Functions of different organs and tissues of a plant tissue system
  Roots Stems Leaves
(i) Functions (i) Absorb water and minerals. (ii) Anchor plant. (iii) Store materials. (i) Transport water and nutrients. (ii) Support leaves. (iii) Help to store materials. Carry on photosynthesis.
   
(ii) Tissues      
(a) Epidermis Root hairs absorb water and minerals. Protect inner tissues. Stomata carry on gas exchange.
(b) Cortex Store more...
"The loss of water in the form of vapours from the aerial parts of a plant is called transpiration". Maximum transpiration occurs in mesophytic plants. About 98 percent of the water absorbed by land plants evaporates from the aerial parts and diffuse in to the atmosphere.   Differences between transpiration and evaporation
S.No. Transpiration Evaporation
(1) It is a physiological process and occurs in plants. It is a physical process and occurs on any free surface.
(2) The water moves through the epidermis with its cuticle or through the stomata. Any liquid can evaporate. The living epidermis and stomata are not involved.
(3) Living cells are involved. It can occur from both living and non-living surfaces.
(4) Various forces (such as vapour pressure, diffusion pressure, osmotic pressure, etc) are involved. Not much forces are involved.
(5) more...
"The movement of organic food or solute in soluble form, from one organ to another organ is called translocation of organic solutes." The process of translocation requires expenditure of metabolic energy and the solute moves at the rate of 100 cm/hr. Directions of translocation Downward translocation : It is of most important type, i.e., from leaves to stem and roots. Upward translocation : From leaves to developing flowers, buds, fruits and also during germination of seeds and tubers, etc. Radial translocation : From pith to cortex and epidermis. Path of translocation (1) Downward translocation of organic solutes : Phloem is the path for downward translocation of organic food. Following evidences are in support of it : (i) Elimination of other tissues : Xylem is responsible for upward movement of water and minerals, so it cannot account for downward translocation of solute at the same time. Thus only phloem is left (where there is end to end arrangement of sieve tubes united by sieve pores). Which is responsible for translocation of solutes in downward direction. (ii) Chemical analysis of phloem sap and xylem sap : Chemical analysis of sieve tube sap proves that concentrated solution of sucrose is translocated from the place of synthesis to other parts of the plant body. Glucose and fructose are sometimes found in traces only. The amount of sucrose is more in phloem sap during the day and less in night. In xylem the amount of sucrose is in traces and also there is no diurnal fluctuation. (iii) Blocking of phloem : Blocking of sieve pores by 'callose' during winter blocks translocation of solutes. (iv) Ringing or Girdling experiment : It was first performed by Hartig (1837). On removing the ring of bark (phloem + cambium) above the root at the base of stem, accumulation of food occurs in the form of swelling just above the ring, which suggests that in absence of phloem, downward translocation of food is stopped. (v) Structure of phloem : The structure of phloem tissue is well modified for conduction of solutes. Phloem tissue of an angiosperm consists of sieve tubes, companion cells several kinds of parenchyma cells, fibres and scleroids. Of these sieve tubes are involved in sugar translocation. (2) Upward translocation of organic solutes : According to Curtis upward conduction of foods also takes place through phloem. Mechanism of translocation Diffusion hypothesis : Mason and Maskel (1928) working on cotton plant demonstrated that the translocation of foods occurs from the place of high concentration (place of manufacture or storage) to the place of lower concentration (place of consumption) but it is very slow process so Mason and Phillis (1936) modified this concept and proposed activated diffusion hypothesis. According to this concept the food particles are first energy activated then translocated. This hypothesis is not accepted due to lack of experimental evidence. Protoplasmic streaming hypothesis : This concept was proposed by de Vries (1885). According to him the food is transported across by streaming current of protoplasm. The cell protoplasm more...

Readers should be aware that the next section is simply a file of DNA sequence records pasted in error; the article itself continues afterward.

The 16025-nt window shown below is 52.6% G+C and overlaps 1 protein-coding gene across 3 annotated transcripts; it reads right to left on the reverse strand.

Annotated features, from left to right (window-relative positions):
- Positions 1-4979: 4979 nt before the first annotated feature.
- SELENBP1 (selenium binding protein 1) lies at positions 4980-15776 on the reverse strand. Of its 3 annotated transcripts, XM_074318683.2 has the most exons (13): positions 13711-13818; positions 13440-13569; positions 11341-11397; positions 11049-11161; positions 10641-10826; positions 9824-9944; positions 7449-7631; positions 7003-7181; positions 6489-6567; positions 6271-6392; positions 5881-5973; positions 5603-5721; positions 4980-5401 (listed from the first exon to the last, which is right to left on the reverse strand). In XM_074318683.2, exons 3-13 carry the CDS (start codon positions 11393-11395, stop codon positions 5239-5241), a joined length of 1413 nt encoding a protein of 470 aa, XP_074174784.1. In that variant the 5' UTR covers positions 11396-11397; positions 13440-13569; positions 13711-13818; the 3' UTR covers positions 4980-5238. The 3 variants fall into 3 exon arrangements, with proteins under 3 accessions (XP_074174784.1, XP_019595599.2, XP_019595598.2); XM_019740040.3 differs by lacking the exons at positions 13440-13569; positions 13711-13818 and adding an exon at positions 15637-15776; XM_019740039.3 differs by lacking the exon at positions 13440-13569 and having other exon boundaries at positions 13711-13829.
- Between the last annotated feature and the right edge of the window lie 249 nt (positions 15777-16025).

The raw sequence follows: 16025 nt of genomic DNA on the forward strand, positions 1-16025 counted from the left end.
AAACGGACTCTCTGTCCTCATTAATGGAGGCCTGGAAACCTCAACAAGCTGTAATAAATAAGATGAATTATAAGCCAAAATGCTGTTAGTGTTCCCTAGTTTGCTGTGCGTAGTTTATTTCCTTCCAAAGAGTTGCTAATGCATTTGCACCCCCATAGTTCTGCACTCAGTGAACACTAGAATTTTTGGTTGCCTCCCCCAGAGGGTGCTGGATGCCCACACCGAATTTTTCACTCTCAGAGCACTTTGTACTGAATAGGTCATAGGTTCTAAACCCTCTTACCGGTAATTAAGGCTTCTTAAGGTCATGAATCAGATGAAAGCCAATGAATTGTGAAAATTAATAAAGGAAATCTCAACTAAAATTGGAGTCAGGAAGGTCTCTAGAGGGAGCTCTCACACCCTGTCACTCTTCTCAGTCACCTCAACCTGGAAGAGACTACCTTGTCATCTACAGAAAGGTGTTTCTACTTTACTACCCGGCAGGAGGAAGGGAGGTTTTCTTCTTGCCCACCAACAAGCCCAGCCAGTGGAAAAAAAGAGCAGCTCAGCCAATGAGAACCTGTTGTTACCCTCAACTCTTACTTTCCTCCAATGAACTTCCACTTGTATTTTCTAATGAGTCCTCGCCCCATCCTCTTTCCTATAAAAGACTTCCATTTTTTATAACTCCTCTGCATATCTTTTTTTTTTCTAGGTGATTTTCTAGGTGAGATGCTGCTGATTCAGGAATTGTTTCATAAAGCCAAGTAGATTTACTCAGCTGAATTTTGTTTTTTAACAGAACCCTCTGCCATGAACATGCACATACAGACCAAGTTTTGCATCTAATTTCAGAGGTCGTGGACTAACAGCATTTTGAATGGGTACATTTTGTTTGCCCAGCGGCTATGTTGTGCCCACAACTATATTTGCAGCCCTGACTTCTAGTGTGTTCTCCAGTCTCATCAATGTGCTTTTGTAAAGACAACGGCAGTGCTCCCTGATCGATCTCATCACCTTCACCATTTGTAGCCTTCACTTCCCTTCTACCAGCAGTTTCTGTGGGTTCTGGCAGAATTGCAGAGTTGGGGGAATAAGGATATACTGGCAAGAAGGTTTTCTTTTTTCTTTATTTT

Water is mainly absorbed by the roots of the plants from the soil, then it moves upward to different parts and is lost from the aerial parts, especially through the leaves. Before taking up the absorption and movement of water in plants, it is worthwhile to understand the phenomenon of imbibition, diffusion and osmosis involved in the water uptake and its movement in the plants. Imbibition (L. imbibere – to drink) : The process of adsorption of water by hydrophilic surfaces of a substance without forming a solution is called 'imbibition'. It is a type of diffusion by which movement of water takes place along a diffusion gradient. The solid particles which adsorb water or any other liquid are called imbibants. The liquid which is imbibed is known as imbibate. Agar, cellulose, pectic substances, protoplasmic protein and other organic compound in plant cells show great power of imbibition. Characteristics of imbibition : The phenomenon of imbibition has three important characteristics : Volume change : During the process of imbibition, imbibants increase in volume. It has been observed that there is an actual compression of water. This is due to arrangement of water molecules on surface of imbibant and occupy less volume than the same molecules do when are in free stage in the normal liquid. e.g., If a dry piece of wood is placed in water, they swell and increases in its volume. Production of heat : As the water molecules are adsorbed on the surface of the imbibant, their kinetic energy is released in the form of heat which increases the temperature of the medium. It is called heat of wetting (or heat of hydration). e. g., during kneading, the flour of wheat gives a warm feeling due to imbibition of water and consequent release of heat. Development of imbibitional pressure : Imbibition pressure can be defined as the maximum pressure that an imbibant will develop when it is completely soaked in pure water. Imbibition pressure is also called as the matric potential because it exists due to the presence of hydrophilic substances in the cell which include organic colloids and cell wall. Factors influencing the rate of imbibition Nature of imbibant : Proteins are the strongest imbibants of water, starch less strong, cellulose being the weakest. Surface area of imbibant : If more surface area of the imbibant is exposed and is in contact with liquid, the imbibition will be more. Temperature : Increase in temperature causes an increase in the rate of imbibition. Degree of dryness of imbibant : If the imbibant is dry it will imbibe more water than a relatively wet imbibant. Concentration of solutes : Increase in the concentration of solutes in the medium decreases imbibition. pH of imbibant : Proteins, being amphoteric in nature, imbibe least in neutral medium. Towards highly acidic or highly alkaline pH, the imbibition increases till a maximum is reached, there after it starts slowing down. Significance of imbibition (1) The water is first imbibed by walls of root more...